Goat definitely need company...your mini-horse should be okay, but another goat is always prefered. Goat hooves get trimmed once a month or so to prevent over-growth. Not difficult or time consuming once you and the goat get the hang of it!

    Vaccinations: CD/T and a de-worming schedule for yoru area. Check with your local vet to find out about the schedules in your area...Iowa is pretty different!

    Hope some of this helps!

    -Sarah
     

  3. windyhollowfarm

    windyhollowfarm Well-Known Member

    Messages:
    86
    Joined:
    Mar 2, 2005
    Location:
    Michigan
    Goats need other goats for companions. They will be happiest that way. It may not work out housing your goats with other species. It depends on the situation. I have seen/heard of horses and cows killing goats.

    I wean kids at 3 months old.

    Goats are known for being mischeavous, and breaking out.


    My goats get hay (a grass/alfalfa mix), grain, minerals, and water everyday. Depending on pregnancy status, age, milking, sex, etc. determines when they get grain, and how much. They are fed hay twice a day every day.

    If you are milking a goat that doesnt have kids on her I would milk twice a day. Usually 12 hours apart. You dont want a doe sitting there with a full udder, in pain, waiting to be milked. You have to be regular for whatever time you decide, and have to do it everyday. You cant take off for long periods of time when you have milkers.

    If you are milking a goat with kids on her you can do it several ways. Some people "latch" kids where kids are locked up at night away from mom. Then the mom is milked in the morning, and kids are kept with her all day. That way you are milking once a day. You can try to milk with kids on doe 24/7 but you wont get as much milk. Plus you need to leave some for the kids.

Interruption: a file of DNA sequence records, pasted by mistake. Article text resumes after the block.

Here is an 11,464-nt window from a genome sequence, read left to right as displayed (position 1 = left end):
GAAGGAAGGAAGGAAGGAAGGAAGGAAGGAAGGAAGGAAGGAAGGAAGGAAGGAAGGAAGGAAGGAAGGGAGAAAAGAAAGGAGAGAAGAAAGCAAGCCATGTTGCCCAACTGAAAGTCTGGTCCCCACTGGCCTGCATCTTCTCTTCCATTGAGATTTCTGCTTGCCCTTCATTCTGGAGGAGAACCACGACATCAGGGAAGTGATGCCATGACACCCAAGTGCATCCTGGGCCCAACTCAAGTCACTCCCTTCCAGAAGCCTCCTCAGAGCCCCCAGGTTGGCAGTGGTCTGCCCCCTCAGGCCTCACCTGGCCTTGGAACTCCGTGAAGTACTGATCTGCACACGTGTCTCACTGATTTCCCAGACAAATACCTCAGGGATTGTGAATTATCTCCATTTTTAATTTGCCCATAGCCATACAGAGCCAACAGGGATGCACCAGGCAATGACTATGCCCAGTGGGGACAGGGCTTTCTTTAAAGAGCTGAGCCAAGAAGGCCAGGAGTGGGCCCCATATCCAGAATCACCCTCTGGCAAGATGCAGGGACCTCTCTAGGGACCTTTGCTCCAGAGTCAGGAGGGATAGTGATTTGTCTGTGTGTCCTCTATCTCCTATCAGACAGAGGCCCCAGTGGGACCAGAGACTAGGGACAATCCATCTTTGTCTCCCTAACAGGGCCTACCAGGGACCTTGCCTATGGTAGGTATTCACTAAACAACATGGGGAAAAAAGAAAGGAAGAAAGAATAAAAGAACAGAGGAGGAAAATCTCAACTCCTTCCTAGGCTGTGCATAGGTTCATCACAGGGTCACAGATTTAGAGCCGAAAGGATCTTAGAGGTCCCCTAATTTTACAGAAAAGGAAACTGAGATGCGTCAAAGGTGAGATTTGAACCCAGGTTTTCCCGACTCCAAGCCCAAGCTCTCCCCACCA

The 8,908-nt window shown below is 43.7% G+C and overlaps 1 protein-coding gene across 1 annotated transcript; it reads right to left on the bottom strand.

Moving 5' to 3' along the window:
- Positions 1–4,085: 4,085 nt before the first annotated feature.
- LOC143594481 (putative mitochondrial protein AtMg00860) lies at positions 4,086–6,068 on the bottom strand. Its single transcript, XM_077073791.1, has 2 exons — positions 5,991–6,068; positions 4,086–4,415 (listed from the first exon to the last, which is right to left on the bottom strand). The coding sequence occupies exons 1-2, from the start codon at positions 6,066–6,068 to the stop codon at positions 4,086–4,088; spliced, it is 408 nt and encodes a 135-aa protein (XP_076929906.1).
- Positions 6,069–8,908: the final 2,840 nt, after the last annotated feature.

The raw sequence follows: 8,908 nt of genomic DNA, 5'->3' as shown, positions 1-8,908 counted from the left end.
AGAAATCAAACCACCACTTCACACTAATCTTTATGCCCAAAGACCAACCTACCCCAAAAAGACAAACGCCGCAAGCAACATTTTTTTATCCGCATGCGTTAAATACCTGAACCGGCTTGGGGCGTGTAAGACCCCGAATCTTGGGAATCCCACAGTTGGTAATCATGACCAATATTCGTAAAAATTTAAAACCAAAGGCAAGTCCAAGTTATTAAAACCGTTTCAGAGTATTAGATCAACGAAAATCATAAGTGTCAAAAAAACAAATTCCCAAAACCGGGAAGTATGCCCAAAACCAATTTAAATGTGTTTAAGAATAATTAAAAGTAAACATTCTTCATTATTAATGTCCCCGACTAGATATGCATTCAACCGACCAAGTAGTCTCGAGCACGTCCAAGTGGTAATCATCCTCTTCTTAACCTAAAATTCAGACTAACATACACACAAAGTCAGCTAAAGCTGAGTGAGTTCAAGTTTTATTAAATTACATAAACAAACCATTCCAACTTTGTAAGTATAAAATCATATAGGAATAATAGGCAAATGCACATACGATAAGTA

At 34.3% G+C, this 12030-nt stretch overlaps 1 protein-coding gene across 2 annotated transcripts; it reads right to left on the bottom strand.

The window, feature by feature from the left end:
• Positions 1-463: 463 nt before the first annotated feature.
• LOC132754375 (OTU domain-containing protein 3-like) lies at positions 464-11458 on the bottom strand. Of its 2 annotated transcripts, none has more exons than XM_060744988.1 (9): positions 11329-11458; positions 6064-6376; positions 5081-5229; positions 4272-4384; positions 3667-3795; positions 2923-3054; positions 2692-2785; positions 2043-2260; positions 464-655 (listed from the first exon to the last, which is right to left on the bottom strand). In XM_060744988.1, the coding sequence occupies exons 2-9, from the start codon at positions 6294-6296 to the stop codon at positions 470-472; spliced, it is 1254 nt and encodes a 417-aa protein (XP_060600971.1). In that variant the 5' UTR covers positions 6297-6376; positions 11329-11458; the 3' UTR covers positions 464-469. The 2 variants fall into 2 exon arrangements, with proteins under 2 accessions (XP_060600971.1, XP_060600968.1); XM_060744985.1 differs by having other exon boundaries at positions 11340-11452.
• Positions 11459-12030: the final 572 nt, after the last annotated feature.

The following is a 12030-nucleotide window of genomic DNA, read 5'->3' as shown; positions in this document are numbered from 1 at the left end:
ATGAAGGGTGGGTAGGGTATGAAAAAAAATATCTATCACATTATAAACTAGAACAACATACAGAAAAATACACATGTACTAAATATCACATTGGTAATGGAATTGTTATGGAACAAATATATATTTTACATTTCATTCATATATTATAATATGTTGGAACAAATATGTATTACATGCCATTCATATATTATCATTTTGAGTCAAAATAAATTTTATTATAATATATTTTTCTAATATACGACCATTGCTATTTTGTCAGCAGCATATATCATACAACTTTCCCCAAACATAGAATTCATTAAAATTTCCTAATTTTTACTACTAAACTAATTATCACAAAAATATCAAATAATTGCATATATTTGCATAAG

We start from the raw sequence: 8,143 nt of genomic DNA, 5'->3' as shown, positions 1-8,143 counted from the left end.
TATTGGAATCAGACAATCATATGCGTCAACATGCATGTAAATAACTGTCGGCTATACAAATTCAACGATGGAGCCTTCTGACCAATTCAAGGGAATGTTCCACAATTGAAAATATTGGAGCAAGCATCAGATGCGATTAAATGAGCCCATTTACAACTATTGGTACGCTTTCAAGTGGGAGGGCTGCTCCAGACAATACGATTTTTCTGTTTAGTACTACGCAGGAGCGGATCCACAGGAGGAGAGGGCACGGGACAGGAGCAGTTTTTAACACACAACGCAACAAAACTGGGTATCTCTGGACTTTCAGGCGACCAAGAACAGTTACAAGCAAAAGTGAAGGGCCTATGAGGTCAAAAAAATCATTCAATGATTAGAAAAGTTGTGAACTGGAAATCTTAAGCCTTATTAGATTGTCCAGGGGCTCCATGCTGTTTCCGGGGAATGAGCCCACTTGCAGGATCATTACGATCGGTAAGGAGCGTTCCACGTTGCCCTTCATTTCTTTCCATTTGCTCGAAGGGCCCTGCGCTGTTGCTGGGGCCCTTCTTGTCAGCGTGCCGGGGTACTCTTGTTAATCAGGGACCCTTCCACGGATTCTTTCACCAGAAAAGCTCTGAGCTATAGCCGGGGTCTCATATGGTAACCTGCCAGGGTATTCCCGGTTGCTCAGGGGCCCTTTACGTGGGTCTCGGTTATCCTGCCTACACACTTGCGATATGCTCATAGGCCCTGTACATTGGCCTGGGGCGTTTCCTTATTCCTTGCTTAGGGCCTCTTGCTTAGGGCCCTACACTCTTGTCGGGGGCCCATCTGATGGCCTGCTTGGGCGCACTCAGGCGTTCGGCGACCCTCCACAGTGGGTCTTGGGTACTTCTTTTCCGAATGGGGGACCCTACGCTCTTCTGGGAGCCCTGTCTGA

It is easier if you have a milkstand to do the milking on. You need teat wash to use on teats before and after milking to prevent masititis. Also, I prefer to keep the udders/stomach clipped to keep the process cleaner.

    Since you are down south where the parasites are known for being worse you will have to deworm more often. I live in Michigan, and deworm 3 x's a year. I do not have a problem with worms though. Goats need an annual vaccination of CD/T. CD/T is Clostridium Perfringes C&D Bactern -Toxoid. This is the immunization use to prevent Enterotoxemia and Tetanus. You give 2mL SQ no matter what age, sex, weight, etc. Kids get boostered with it at 3, 6, and 9 weeks old. They should receive it earlier if the dams werent given proper prenatal care. Also, kids will need a coccidiosis med to prevent an outbreak of it. This will kill a kid quickly, and provide stunted growth. What method you use to prevent/treat is up to you. However, commonly a Sulfadimenthoxine is used.

    A goats health and their nutrition will affect the quality, and quantity of milk produced.

    These arent dumb questions at all but the right ones to ask :D